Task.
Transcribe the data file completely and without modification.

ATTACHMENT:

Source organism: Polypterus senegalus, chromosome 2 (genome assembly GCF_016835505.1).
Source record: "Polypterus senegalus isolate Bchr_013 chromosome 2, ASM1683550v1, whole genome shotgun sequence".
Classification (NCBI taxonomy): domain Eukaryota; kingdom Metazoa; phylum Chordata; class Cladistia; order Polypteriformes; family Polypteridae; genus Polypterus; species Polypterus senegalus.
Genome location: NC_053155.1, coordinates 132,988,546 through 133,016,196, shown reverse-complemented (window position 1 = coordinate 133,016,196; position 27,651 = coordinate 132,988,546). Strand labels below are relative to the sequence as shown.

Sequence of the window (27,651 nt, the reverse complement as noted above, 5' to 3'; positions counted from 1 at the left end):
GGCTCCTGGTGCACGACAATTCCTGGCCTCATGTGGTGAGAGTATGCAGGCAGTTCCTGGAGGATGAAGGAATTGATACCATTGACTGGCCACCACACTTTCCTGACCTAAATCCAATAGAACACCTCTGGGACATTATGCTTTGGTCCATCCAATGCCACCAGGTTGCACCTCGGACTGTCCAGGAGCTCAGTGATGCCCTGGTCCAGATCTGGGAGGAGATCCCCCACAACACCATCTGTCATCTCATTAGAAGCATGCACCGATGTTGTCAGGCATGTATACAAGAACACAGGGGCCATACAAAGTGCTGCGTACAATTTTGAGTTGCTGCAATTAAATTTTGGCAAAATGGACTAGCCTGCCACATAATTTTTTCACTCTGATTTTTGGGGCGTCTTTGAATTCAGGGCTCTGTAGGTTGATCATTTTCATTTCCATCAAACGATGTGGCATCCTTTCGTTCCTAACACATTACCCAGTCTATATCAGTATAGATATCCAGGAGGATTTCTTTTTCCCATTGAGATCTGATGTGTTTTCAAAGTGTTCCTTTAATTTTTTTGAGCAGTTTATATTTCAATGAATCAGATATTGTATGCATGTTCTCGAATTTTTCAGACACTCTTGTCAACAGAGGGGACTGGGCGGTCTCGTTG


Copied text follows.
Source organism: Polypterus senegalus, chromosome 2 (genome assembly GCF_016835505.1).
Source record: "Polypterus senegalus isolate Bchr_013 chromosome 2, ASM1683550v1, whole genome shotgun sequence".
Classification (NCBI taxonomy): domain Eukaryota; kingdom Metazoa; phylum Chordata; class Cladistia; order Polypteriformes; family Polypteridae; genus Polypterus; species Polypterus senegalus.
Genome location: NC_053155.1, coordinates 132,988,546 through 133,016,196, shown reverse-complemented (window position 1 = coordinate 133,016,196; position 27,651 = coordinate 132,988,546). Strand labels below are relative to the sequence as shown.

Sequence of the window (27,651 nt, the reverse complement as noted above, 5' to 3'; positions counted from 1 at the left end):
GGCTCCTGGTGCACGACAATTCCTGGCCTCATGTGGTGAGAGTATGCAGGCAGTTCCTGGAGGATGAAGGAATTGATACCATTGACTGGCCACCACACTTTCCTGACCTAAATCCAATAGAACACCTCTGGGACATTATGCTTTGGTCCATCCAATGCCACCAGGTTGCACCTCGGACTGTCCAGGAGCTCAGTGATGCCCTGGTCCAGATCTGGGAGGAGATCCCCCACAACACCATCTGTCATCTCATTAGAAGCATGCACCGATGTTGTCAGGCATGTATACAAGAACACAGGGGCCATACAAAGTGCTGCGTACAATTTTGAGTTGCTGCAATTAAATTTTGGCAAAATGGACTAGCCTGCCACATAATTTTTTCACTCTGATTTTTGGGGCGTCTTTGAATTCAGGGCTCTGTAGGTTGATCATTTTCATTTCCATCAAACGATGTGGCATCCTTTCGTTCCTAACACATTACCCAGTCTATATCAGTATAGATATCCAGGAGGATTTCTTTTTCCCATTGAGATCTGATGTGTTTTCAAAGTGTTCCTTTAATTTTTTTGAGCAGTTTATATTTCAATGAATCAGATATTGTATGCATGTTCTCGAATTTTTCAGACACTCTTGTCAACAGAGGGGACTGGGCGGTCTCGTTG